Home School Life Journal From Preschool to High School

Home School Life Journal ........... Ceramics by Katie Bergenholtz
"Let us strive to make each moment beautiful."
Saint Francis DeSales

Making School Something That They Look Forward To

After seeing this post at the Nurture Store, it struck me that these are the same principals I apply to our homeschool. Sometimes people ask me how I make school so much fun. Well, this is how- I follow the same principals from the Nurture Store's playcations to our school. You can make your school seem like a playcation too, and they will learn more because they want to.
I started this pastels art lesson by beginning it first myself, and soon everyone was at the table.

Make things look tempting: When I started nature study journaling or often when I do an art project or a craft, I just get all the materials ready and begin with the project myself. In no time, they are there, dying to do some, too. We have fun finishing it together and with my head-start I can often find out the tricky or difficult spots ahead of time and warn them of them, which makes the project run smoother. I also have a model to show them if they get confused on some aspect of the project.

They have been playing with this school project, a catapult, for over a year.

Katie taught Quentin all of his letters and some other skills.
Double up for maximum fun: Making school projects that transform into toys gives them lots of extra play. They will remember their history lessons if they play them. This is a type of narration. Sometimes they come back to me to clarify some aspect of the lesson that they were not sure about that they would not have otherwise thought of if they had not been acting it out.

Enlist help: Now that I have older kids, often they will help me with a lesson for their younger siblings or even do one completely for me. Utilize their talents and energy level. It is a joy to see this in action. If you only have younger kids now, think of all the seeds you are planting now, that you will be able to reap later.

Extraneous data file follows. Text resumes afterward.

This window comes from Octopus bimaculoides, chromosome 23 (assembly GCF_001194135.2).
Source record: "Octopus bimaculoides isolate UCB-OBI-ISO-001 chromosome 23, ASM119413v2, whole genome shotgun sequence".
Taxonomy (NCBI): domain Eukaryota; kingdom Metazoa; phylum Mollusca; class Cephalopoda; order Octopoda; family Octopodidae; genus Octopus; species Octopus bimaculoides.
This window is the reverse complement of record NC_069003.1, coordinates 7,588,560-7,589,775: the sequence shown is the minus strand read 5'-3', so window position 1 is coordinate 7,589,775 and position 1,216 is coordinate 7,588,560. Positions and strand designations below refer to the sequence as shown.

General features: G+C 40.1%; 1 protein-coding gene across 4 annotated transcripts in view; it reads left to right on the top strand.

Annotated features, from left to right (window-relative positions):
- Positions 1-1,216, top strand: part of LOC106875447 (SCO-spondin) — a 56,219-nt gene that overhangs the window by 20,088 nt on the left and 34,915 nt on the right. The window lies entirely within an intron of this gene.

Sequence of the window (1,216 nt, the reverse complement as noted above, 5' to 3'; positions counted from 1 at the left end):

Keep it simple: Sometimes it is easy to get too complicated with a craft or project and this not only leads to frustration and confusion but also the original purpose for the activity gets lost. They remember only the activity and not the lesson. Sometimes the activity will be counterproductive. Sometimes crafts or art projects in the end will look like a historical object or process, but if they make it differently than they did originally, this can confuse the facts.

Quentin is always using craft materials to make his own projects related to school lessons.

Go natural: The more you use toys that are battery-powered, television, video games and the like, the less likely they will want to make the effort to learn, imagine and play. By contrast supplying them with lots of interesting raw materials sparks creativity. Many times my kids come up with their own crafts and activities appropriate to the lessons learned.

Quentin made a quiver for his Robin Hood figure when he saw some arrow-shaped plastic toothpicks in my cabinet.

Mix it up: If you do the same subjects, the same materials, the same times of the day -day in and day out throughout the year, it will come boring and stale. We have been doing a Mainly-One-Subject-A-Day for over a year now and it works for us because things seem new and different if you haven't done it for a week. I also vary when and where we do our lessons -sometimes first thing in the morning, sometimes in the afternoon. If they are busy playing something productive than I will let them play and catch them right after lunch.  All of this adds some freshness. I do some subjects every day, but this varies according to the student. I do each day what each student needs to do regularly such as reading, math and foreign languages. I discuss these individually with each student and they agree that they need to do these things more regularly than once a week so they are participants to this decision. You really need to be partners in their education and empower them. It is harder to grumble if you have been a part of the decision.